So what remains? Aside from Team Liquid and Evil Geniuses, NA CS has almost nothing on offer anymore. The pandemic has forced many organizations to dissolve their teams. Organizers like ESL, DreamHack, or BLAST haven’t shown any care for the scene and have left it to die over many long months. Outside of the Top 3, there is nothing to be won. So in the future, few organizations will even attempt to sponsor a team in this space. Legendary brands like Cloud9, Complexity, or even Team Envy are now largely banking on European talent to do the job. Even worse, they’re dragging some of the last remaining NA players with them. So what happens when Liquid or EG need new talent?

In the case of Team Liquid, they’re going the Brazilian route. Russel “Twistzz” VanDulken has stepped down from the lineup and rumors say that Gabriel “Fallen” Toledo will come to replace him. There is one simple reason for this: The team desperately needs a dedicated in-game-leader. But without Pujan “FNS” Mehta, steel, nitr0, or Damian “daps” Steele, the options in this scene are limited.


Cloud9 are now in search of a new coach. Henry “HenryG” Greer has already admitted that the search will be tough. There aren’t many candidates out there now that so many coaches have been banned. For ALEX and his men, the winter break offers a chance to finally get started and put up a more convincing show. The lineup definitely boasts enough talented players, they just have to be utilized properly.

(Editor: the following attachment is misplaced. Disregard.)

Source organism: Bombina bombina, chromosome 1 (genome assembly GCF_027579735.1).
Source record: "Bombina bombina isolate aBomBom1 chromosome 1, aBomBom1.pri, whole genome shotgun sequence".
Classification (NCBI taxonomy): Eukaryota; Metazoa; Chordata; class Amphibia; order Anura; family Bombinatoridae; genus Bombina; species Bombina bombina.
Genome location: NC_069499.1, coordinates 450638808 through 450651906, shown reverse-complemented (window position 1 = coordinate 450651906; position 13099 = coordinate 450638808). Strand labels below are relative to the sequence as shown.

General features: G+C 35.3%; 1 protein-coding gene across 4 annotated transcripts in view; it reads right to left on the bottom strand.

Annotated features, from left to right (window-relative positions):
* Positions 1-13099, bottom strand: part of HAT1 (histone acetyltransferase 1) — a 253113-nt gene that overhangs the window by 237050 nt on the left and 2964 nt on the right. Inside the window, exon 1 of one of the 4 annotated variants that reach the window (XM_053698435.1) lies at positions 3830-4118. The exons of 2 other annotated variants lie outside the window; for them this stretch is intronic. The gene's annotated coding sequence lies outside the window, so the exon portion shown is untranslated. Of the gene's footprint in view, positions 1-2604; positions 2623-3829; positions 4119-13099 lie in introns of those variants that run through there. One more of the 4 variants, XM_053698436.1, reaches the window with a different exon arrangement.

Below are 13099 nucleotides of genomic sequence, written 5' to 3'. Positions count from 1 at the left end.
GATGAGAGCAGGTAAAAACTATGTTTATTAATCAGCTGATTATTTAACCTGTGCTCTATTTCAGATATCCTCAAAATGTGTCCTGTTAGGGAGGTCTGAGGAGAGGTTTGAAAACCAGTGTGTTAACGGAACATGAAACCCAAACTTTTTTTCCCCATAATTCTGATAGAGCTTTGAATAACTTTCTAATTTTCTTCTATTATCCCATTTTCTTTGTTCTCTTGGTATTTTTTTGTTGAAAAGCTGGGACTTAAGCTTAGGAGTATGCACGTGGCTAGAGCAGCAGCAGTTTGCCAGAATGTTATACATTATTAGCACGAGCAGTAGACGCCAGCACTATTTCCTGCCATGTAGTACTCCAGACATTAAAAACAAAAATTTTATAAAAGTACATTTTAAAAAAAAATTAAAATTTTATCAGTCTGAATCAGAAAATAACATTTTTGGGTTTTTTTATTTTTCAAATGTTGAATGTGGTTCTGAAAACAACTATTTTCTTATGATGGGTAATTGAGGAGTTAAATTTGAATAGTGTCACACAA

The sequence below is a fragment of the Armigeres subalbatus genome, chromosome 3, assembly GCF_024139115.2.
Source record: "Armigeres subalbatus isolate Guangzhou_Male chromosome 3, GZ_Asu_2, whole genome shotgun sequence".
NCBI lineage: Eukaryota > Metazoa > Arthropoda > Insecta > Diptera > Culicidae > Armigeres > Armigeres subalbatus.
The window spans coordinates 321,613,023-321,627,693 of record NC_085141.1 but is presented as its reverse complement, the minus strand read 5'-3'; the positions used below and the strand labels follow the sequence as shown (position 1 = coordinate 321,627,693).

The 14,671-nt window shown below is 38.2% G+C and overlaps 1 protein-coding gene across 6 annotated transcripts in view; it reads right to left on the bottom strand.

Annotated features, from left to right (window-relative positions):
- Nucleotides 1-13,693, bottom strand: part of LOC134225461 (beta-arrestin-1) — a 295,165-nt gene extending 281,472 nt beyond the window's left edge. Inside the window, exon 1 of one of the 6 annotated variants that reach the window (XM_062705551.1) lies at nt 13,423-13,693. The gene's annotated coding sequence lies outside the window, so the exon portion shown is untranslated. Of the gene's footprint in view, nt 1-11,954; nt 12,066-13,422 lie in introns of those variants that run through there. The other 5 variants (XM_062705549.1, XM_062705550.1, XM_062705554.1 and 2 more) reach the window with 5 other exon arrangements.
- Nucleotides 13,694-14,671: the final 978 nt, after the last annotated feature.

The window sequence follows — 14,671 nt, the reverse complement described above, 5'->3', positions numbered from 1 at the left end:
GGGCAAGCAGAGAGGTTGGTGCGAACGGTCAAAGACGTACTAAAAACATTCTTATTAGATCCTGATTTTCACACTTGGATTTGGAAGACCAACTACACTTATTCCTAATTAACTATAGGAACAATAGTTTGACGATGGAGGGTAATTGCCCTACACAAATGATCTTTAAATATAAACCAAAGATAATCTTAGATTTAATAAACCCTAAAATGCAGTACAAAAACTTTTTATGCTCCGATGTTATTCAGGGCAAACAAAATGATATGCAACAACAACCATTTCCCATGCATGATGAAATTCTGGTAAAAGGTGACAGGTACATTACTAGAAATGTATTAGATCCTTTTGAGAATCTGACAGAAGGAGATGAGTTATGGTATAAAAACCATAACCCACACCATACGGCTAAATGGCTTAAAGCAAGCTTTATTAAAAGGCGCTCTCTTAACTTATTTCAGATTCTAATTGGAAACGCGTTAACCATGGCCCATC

Even though the upcoming year likely won’t kick off with offline tournaments again, studio-events are definitely part of the plan. ESL have announced to assist the North American scene in its rebuilding efforts. Even though this arguably comes more than half a year too late, this way they might prevent more talent from running away.

A lot has gone down in the past year – but only part of it was negative. Astralis, Natus Vincere, Heroic, and most of all Team Vitality have established themselves at the forefront of CS:GO. They have proven that this scene won’t even bow down to a worldwide pandemic. It will be particularly exciting to follow these teams around in the coming year. Will they be able to retain their top spots when offline events make a return?